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Peter Magill "Dopamine Dependency of Neuronal Oscillations in the Cerebral Cortex and Basal Ganglia"

Abstract :

Studies in the cerebral cortex, particularly the hippocampus,
have suggested that the brain may employ a ‘temporal code’ to represent information. In particular, the precise temporal structure offered by regular fluctuations in activity, or oscillations, maybe important for the encoding and retrieval of information in networks of neurons. Thus, it is possible that disturbances in network oscillations might also underlie brain dysfunction in disease. For example, the chronic loss of dopamine from the basal ganglia and cortex, such as occurs in Parkinson’s disease and its animal models, results in profound changes in neuronal oscillations in these structures.

In this seminar, I will first present evidence that coordinated network oscillations exist in the healthy basal ganglia and cortex. I will then describe the hallmarks of supposed pathological oscillatory activity in the brain in Parkinson’s disease and its models, and explore how these phenomena might contribute to disease symptoms. Finally, I will highlight how animal models of Parkinson’s disease can be exploited to give valuable insight into the mechanisms underlying the pathological brain oscillations observed in patients.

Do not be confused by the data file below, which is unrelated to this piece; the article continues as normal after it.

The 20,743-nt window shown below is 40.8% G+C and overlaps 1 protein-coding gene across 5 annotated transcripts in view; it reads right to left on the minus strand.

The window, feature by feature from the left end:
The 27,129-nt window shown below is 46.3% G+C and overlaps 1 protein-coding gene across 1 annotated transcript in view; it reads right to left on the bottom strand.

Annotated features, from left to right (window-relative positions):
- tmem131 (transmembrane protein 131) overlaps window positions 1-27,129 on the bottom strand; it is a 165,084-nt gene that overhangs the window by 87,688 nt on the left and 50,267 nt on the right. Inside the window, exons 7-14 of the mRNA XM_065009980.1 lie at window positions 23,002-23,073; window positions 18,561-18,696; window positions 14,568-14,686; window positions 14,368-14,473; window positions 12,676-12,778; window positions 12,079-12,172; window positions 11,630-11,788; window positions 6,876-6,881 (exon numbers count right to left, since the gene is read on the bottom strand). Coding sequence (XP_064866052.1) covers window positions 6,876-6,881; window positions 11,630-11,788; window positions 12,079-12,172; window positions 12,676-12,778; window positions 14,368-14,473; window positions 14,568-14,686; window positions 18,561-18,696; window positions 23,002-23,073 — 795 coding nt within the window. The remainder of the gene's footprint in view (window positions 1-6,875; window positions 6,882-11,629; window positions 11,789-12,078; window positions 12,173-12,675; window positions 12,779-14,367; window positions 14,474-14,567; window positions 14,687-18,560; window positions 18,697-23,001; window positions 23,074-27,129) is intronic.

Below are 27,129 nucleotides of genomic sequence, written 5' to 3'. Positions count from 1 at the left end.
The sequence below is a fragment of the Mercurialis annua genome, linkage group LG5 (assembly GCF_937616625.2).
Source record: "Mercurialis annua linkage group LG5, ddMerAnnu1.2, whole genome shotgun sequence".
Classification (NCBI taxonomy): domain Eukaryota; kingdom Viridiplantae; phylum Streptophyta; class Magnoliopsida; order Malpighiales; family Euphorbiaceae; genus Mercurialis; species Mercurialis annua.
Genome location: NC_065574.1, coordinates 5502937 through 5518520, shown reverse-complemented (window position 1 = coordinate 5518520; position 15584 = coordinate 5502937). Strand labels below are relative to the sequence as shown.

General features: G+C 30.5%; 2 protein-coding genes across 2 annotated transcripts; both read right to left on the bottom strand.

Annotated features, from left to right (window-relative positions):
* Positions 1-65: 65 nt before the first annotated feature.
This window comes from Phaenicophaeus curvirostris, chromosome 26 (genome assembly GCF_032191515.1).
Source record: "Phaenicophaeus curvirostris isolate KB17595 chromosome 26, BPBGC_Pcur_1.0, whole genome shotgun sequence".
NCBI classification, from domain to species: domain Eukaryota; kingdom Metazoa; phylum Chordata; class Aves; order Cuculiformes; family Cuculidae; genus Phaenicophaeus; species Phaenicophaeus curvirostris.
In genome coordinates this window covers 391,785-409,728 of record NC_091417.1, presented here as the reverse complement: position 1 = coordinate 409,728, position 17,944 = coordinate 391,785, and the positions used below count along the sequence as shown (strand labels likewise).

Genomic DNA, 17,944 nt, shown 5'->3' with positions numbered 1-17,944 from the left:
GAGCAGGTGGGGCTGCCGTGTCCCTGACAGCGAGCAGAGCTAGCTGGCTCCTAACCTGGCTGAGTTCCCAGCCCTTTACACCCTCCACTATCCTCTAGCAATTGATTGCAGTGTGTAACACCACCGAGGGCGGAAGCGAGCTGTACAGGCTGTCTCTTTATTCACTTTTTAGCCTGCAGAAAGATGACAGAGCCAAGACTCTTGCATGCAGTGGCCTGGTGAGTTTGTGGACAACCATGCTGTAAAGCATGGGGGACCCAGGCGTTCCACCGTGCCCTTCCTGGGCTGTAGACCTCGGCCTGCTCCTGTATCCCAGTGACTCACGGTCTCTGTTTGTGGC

Selected publications

Sharott, A., Magill, P.J., Harnack, D., Kupsch, A., Meissner, W. and Brown, P. (2005)Dopamine depletion increases the power and coherence of -oscillations in the cerebral cortex and subthalamic nucleus of the awake rat. European Journal of Neuroscience, 21, pp1413-1422.
Magill, P.J., Sharott, A., Bolam, J.P. and Brown, P. (2004) Brain state-dependency of coherent oscillatory activity in the cerebral cortex and basal ganglia of the rat. Journal of Neurophysiology, 92, pp2122-2136.
Magill, P.J., Sharott, A., Bevan, M.D., Brown, P. and Bolam, J.P. (2004) Synchronous unit activity and local field potentials evoked in the subthalamic nucleus by cortical stimulation. Journal of Neurophysiology, 92, pp700-714.
Ungless, M.A., Magill, P.J. and Bolam, J.P. (2004) Uniform inhibition of dopamine neurons in the ventral tegmental area by aversive stimuli. Science, 303, pp2040-2042.

Thomas Boraud